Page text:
Fire trucks, horses and taxes

Published 7:18 pm Tuesday, April 20, 2010

Her stroller was facing in the opposite direction when she first heard the sirens of the multiple fire trucks.

Those big eyes got even bigger and her arms waved excitedly when she saw the blinking red lights.

The firefighters waved at her and she squealed with delight.

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At seven months old, Laura is not able to say the words but her body language made it clear. She was at her first Mayhaw Festival parade and this was going to be a good day.

Her cousin, Henry, was sitting beside me sporting his new green Masters cap, when he saw his favorite, the horses. They regally pranced down the street as he pointed out the difference in each one to me. Pointing to one of the riders, he said simply “High.” I guess from the vantage point of a 2-year-old, it is pretty high sitting up on a horse indeed.

What fun parades are when seen through the eyes of children. Actually, it seemed like all ages were enjoying themselves on the bright April morning. Candy and beauty queens were everywhere. The Shriners put on a show with their go-carts that still makes me nervous if I am against the curb of the road. The band set the tone following just behind the politicians and dignitaries.

This was the last day of Mary Lou and I keeping Laura for three nights and four days. Her other grandparents also kept Laura, allowing Grant and Elizabeth to get away to New York for a few days on their first trip away from their only child.

Even though Laura has been around for a few months, I haven’t really changed her diaper since she was born. I kept her the first day of this visit while Mary Lou was in school. Laura broke me in quick, needing a diaper change almost hourly it seemed. By the end of the afternoon, I was an expert at changing diapers, making bottles, and feeding squash and plums, my personal favorite. Her cries and laughter told me everything I needed to know.

There is something about a baby old enough to recognize you and yet still dependent on you for their every need. Her smile is quick and easy and makes you instantly feel good about being around her. Laura’s eyes are as dark as Henry’s are blue. They are starting to interact together. By the next parade she will be following him everywhere.

Actually, the parade Saturday sort of rescued me from the funk that I had been in since the previous Thursday when I paid the last of my taxes.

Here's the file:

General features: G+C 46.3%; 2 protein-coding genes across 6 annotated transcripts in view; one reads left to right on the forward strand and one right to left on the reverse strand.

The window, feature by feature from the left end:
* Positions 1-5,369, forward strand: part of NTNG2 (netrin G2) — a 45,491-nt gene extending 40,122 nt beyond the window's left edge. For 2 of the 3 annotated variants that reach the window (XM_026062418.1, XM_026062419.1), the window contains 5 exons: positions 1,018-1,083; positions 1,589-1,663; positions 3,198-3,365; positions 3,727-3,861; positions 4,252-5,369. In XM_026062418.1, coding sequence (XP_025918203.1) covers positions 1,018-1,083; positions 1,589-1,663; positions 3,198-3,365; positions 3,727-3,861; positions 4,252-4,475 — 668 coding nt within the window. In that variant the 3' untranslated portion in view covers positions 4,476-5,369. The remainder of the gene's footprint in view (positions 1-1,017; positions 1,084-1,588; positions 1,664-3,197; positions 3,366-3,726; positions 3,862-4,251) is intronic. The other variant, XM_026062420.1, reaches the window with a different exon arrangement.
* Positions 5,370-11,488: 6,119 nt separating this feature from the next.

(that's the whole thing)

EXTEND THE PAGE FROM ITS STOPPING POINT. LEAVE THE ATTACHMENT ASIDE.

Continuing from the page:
“This is on top of what I have already paid?” I asked my accountant, already knowing his answer.

My father used to say that “If you don’t have to pay taxes, then you didn’t make any money.” I wonder if that is still true as I heard that for the first time more than 50 percent of American citizens will not pay any income tax this year. I also asked myself the question, “Am I getting my money’s worth as a taxpayer and a citizen?”

I don’t expect anyone to feel sorry for me, and I recognize that I have been blessed and have an obligation to help carry the burden for those that are less fortunate than me. I do so willingly. However, when that burden becomes so heavy that you begin to question whether you will continue to invest in your company or you start to focus on how to eliminate jobs, then I suspect we are getting things upside down.

For the past few months I have watched and worried about the health care debate and its impact on our company. Faced with that increasing cost, our high taxes, and the prospect of those taxes becoming even higher over the next few years, it is enough to put you in a bad mood.

Currently, the top 5 percent of the earners in our population pay more than 60 percent of our tax bill. Yes, there are some obscenely rich people in this country, but those in the top 10 are also people you know. They may be the doctor that heals your child, the businessman that hires your spouse, or the farmer that fills your table.

They may also be the factor worker that has invested in his retirement over a long career or the retired schoolteacher that lived frugally even as she taught your parents and your children.

Add the many other taxes all of us pay, including sales tax, excise tax, ad valorem tax and the so-called death tax, and it is no wonder that people of all wage levels begin to feel overwhelmed. There is a new poll out today showing that nearly 8 out of 10 Americans don’t trust the federal government and have little faith it can solve our problems. This is one of the lowest comfort levels in my lifetime.

Higher taxes, a disenchanted public, a lingering recession and distasteful partisanship politics have led to a sense of fear and massive discontent with Congress and elected officials.

When I was a boy, my father could make everything go away. He could always see the good when things were bad. He would take me to parades where I would see fire trucks and horses, just like Henry and Laura did at the Mayhaw Festival. One day, they will look back on these times and see them as good and carefree. I hope we can see it too.